double myfunction (char param) throw (int);


This declares a function called myfunction, which takes one argument of type char and returns a value of type double. If this function throws an exception of some type other than int, the function calls std::unexpected instead of looking for a handler or calling std::terminate.

If this throw specifier is left empty with no type, this means that std::unexpected is called for any exception. Functions with no throw specifier (regular functions) never call std::unexpected, but follow the normal path of looking for their exception handler.

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int myfunction (int param) throw(); // all exceptions call unexpected
int myfunction (int param);         // normal exception handling 


Standard exceptions

The C++ Standard library provides a base class specifically designed to declare objects to be thrown as exceptions. It is called std::exception and is defined in the <exception> header. This class has a virtual member function called what that returns a null-terminated character sequence (of type char *) and that can be overwritten in derived classes to contain some sort of description of the exception.

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// using standard exceptions
#include <iostream>
#include <exception>
using namespace std;

class myexception: public exception
{
  virtual const char* what() const throw()
  {
    return "My exception happened";
  }
} myex;

int main () {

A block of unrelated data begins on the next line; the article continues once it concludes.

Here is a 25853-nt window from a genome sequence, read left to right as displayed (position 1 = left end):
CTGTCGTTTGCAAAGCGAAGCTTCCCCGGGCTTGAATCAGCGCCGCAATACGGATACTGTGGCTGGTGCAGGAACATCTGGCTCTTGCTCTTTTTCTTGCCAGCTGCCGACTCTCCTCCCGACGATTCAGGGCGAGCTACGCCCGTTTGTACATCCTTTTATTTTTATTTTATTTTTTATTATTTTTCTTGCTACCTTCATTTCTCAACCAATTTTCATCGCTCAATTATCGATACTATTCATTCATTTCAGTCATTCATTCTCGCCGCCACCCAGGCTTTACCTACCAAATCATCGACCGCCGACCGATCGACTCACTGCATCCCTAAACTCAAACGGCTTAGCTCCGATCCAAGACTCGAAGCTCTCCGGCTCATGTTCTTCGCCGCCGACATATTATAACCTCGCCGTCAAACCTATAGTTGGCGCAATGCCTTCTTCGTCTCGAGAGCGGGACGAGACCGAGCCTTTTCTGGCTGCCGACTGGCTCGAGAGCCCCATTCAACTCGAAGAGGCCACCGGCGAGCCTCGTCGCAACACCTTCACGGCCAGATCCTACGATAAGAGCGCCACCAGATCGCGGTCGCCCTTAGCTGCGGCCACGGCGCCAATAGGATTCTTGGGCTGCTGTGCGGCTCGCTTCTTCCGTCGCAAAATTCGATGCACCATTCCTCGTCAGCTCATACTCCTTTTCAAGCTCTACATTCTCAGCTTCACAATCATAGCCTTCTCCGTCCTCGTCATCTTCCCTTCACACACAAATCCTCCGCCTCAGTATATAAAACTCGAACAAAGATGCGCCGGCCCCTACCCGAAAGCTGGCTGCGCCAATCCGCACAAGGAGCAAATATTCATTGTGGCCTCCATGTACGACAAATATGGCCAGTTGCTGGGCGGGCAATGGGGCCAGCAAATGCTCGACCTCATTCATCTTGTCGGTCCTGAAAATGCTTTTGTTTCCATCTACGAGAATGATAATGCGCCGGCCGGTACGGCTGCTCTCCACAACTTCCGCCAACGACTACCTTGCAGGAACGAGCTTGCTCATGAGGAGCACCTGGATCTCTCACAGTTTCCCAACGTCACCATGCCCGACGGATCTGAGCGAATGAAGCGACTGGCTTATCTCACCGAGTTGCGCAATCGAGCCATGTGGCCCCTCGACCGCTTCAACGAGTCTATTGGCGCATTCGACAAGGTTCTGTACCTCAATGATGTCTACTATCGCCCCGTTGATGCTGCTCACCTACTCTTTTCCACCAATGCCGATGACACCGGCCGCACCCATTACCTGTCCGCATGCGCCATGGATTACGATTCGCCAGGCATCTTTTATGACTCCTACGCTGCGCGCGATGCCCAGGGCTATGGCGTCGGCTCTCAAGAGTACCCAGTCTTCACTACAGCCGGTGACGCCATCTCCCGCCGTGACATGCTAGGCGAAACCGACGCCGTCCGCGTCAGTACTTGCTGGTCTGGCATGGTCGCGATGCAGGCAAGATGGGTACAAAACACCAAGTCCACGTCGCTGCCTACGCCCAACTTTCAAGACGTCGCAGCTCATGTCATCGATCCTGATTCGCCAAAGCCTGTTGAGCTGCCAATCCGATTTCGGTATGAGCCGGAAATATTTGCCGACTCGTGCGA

try
  {
    throw myex;
  }
  catch (exception& e)
  {
    cout << e.what() << '\n';
  }
  return 0;
}
My exception happened.


We have placed a handler that catches exception objects by reference (notice the ampersand & after the type), therefore this catches also classes derived from exception, like our myex object of type myexception.

All exceptions thrown by components of the C++ Standard library throw exceptions derived from this exception class. These are:

exceptiondescription
bad_allocthrown by new on allocation failure
bad_castthrown by dynamic_cast when it fails in a dynamic cast
bad_exceptionthrown by certain dynamic exception specifiers
bad_typeidthrown by typeid
bad_function_callthrown by empty function objects
bad_weak_ptrthrown by shared_ptr when passed a bad weak_ptr

Also deriving from exception, header <exception> defines two generic exception types that can be inherited by custom exceptions to report errors:

exceptiondescription
logic_errorerror related to the internal logic of the program
runtime_errorerror detected during runtime

A typical example where standard exceptions need to be checked for is on memory allocation:

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// bad_alloc standard exception
#include <iostream>
#include <exception>
using namespace std;

int main () {
  try
  {
    int* myarray= new int[1000];
  }
  catch (exception& e)
  {
    cout << "Standard exception: " << e.what() << endl;
  }
  return 0;
}
 


The exception that may be caught by the exception handler in this example is a bad_alloc. Because bad_alloc is derived from the standard base class exception, it can be caught (capturing by reference, captures all related classes).